A project dedicated to patients who have undergone bariatric surgery is launched at the Obesity Centre of Humanitas: these are psycho-diet support groups aimed at acquiring greater awareness of the changes deriving from the intervention and how to maintain its results for longer through the necessary work on one’s own lifestyle. If, in fact, in a first period, the outcomes of the intervention remain regardless of the lifestyle, over time, without a significant change in their habits, the benefits obtained by the surgery may also gradually fade.
As Dr. Katia Rastelli, psychologist of the Obesity Centre of Humanitas, explains: “These groups are born from a need brought by the patients themselves, who often, following a bariatric surgery, need further support. Bariatric patients are included in a follow up of periodic checks with the surgeon and the dietitian; in some cases, however, psychological needs may also emerge, to which we currently try to respond individually.
However, we do not always succeed in clearly intercepting patients’ needs and, just as often, patients struggle to ask specialists more personal questions related to their experience, everyday life, their emotions or their connection with their new bodies. The birth of groups of patients tries to move in this direction: to offer a space and time dedicated to them, so that they can receive all the necessary information about changes in their relationship with food, but also share their experiences and questions, comparing with others, in the discreet presence of a psychologist experienced in the field.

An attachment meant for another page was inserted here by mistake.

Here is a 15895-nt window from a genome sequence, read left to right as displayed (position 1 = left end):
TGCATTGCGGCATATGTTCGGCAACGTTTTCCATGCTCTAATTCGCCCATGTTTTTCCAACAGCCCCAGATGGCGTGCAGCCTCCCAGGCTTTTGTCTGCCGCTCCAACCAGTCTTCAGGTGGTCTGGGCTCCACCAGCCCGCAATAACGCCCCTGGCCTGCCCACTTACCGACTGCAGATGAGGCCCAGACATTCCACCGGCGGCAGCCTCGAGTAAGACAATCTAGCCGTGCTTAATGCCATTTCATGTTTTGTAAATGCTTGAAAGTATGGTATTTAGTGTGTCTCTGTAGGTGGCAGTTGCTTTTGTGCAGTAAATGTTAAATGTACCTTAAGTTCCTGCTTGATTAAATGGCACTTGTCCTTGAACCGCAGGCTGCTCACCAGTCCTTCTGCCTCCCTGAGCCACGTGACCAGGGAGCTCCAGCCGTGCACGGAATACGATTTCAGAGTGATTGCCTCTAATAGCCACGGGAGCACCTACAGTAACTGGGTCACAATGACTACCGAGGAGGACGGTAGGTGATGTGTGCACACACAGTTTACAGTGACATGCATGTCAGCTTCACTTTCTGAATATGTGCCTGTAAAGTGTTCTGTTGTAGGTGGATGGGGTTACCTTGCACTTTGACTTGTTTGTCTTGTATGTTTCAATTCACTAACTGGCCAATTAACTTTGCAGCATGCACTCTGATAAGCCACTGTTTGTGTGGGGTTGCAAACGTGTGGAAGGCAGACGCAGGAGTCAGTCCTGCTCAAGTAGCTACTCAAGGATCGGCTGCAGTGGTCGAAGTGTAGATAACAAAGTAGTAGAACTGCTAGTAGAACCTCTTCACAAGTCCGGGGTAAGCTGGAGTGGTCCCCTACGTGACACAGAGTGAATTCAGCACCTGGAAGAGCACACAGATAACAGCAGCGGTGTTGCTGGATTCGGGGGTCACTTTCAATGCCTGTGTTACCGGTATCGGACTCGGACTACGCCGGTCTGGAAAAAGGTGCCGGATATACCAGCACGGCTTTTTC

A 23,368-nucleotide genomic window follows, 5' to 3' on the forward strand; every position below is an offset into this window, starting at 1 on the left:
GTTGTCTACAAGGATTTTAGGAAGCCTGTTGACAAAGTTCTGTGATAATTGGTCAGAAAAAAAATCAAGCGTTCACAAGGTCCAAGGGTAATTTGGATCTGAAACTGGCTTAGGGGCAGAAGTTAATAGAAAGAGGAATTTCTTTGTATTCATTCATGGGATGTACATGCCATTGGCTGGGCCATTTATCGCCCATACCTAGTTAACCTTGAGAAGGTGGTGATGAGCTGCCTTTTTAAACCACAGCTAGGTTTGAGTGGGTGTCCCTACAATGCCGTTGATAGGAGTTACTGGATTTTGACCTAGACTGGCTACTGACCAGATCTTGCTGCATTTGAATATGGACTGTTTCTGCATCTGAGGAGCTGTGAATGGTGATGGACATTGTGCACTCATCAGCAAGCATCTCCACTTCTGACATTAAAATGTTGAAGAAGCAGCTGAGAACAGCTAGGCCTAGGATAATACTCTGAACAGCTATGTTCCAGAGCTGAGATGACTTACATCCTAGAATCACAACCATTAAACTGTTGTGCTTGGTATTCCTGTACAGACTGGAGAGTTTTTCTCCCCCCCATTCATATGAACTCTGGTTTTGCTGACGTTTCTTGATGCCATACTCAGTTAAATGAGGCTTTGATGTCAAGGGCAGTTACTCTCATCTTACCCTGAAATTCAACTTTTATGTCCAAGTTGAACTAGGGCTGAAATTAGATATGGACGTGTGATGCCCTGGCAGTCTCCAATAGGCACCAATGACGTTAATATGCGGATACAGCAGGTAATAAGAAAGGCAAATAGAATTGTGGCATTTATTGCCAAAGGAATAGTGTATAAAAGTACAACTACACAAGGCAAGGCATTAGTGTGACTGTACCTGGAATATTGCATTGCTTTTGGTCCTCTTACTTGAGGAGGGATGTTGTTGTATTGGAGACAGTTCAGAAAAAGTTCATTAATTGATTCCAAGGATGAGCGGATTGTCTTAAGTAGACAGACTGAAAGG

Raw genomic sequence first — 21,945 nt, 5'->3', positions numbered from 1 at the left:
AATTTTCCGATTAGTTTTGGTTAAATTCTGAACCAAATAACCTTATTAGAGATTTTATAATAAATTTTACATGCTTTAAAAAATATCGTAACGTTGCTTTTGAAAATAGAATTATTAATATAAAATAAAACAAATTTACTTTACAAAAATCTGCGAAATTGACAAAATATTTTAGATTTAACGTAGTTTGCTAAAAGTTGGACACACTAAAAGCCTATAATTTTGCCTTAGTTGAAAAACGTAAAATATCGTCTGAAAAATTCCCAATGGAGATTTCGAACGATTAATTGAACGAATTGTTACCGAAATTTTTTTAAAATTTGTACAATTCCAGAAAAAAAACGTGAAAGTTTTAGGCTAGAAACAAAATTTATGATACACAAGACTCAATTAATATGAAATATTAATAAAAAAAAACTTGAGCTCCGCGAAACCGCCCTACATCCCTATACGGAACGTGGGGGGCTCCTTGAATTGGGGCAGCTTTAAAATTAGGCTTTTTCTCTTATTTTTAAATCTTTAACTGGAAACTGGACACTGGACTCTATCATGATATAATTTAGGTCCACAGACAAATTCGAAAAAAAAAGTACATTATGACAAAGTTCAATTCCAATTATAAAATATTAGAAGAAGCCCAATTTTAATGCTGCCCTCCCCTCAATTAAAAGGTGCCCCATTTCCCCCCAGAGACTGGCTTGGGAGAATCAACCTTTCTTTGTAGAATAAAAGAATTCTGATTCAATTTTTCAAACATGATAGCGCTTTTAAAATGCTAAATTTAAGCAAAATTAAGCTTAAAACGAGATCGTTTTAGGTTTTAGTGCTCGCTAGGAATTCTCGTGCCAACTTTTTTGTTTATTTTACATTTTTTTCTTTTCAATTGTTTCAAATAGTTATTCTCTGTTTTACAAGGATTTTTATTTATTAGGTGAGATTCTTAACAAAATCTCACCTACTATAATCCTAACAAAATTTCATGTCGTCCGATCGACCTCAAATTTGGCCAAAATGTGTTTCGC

The programme of the meetings
“The groups are composed of about ten patients and there are five meetings, one per month, and they will be held, at least initially, on Friday morning. There are several topics that we plan to address, such as: the dietary diary (in collaboration with the dietician, Dr. Martina Mura), the importance of regularity in the number of meals and the role of physical activity, the daily fatigue that can emerge following the post-surgical process within family routine and work, trying to listen to patients and offering them some advice in this regard, as well as attention to the change in the body image of each patient: losing 30-40 kilos (if not more) in fact has a very strong emotional value, both in the relationship with oneself and in relations with others. The relational and social sphere is in fact equally involved and patients can experience changes, not always easy to understand and manage, in the life of a couple and also in sexuality. The work will then be calibrated in the light of the participants and their needs, so that it can really meet their specific needs and help them live with greater awareness and serenity in this delicate phase of their lives, in which they have decided to be active players,” emphasized the psychologist.
The importance of the emotional component
“Once the group is composed, the participants will always remain the same for all five meetings. This allows the construction of a more protected context, which helps each component to feel increasingly free to express itself and to share their thoughts, their difficulties and also the new aspects of themselves. The emotional component of bariatric surgery is very strong, but patients are not always specifically aware of it. The creation of these groups wants to help them to have an extra tool to work both on changing habits and on the emotional dimension (which often affects the diet), through the acquisition of useful information in daily practice, through confrontation with those who can share satisfaction and fatigue. The groups are also open to patients who have undergone surgery in other facilities and to book an appointment (or just ask for more information) you can send an email to firstname.lastname@example.org,” concluded Dr. Rastelli.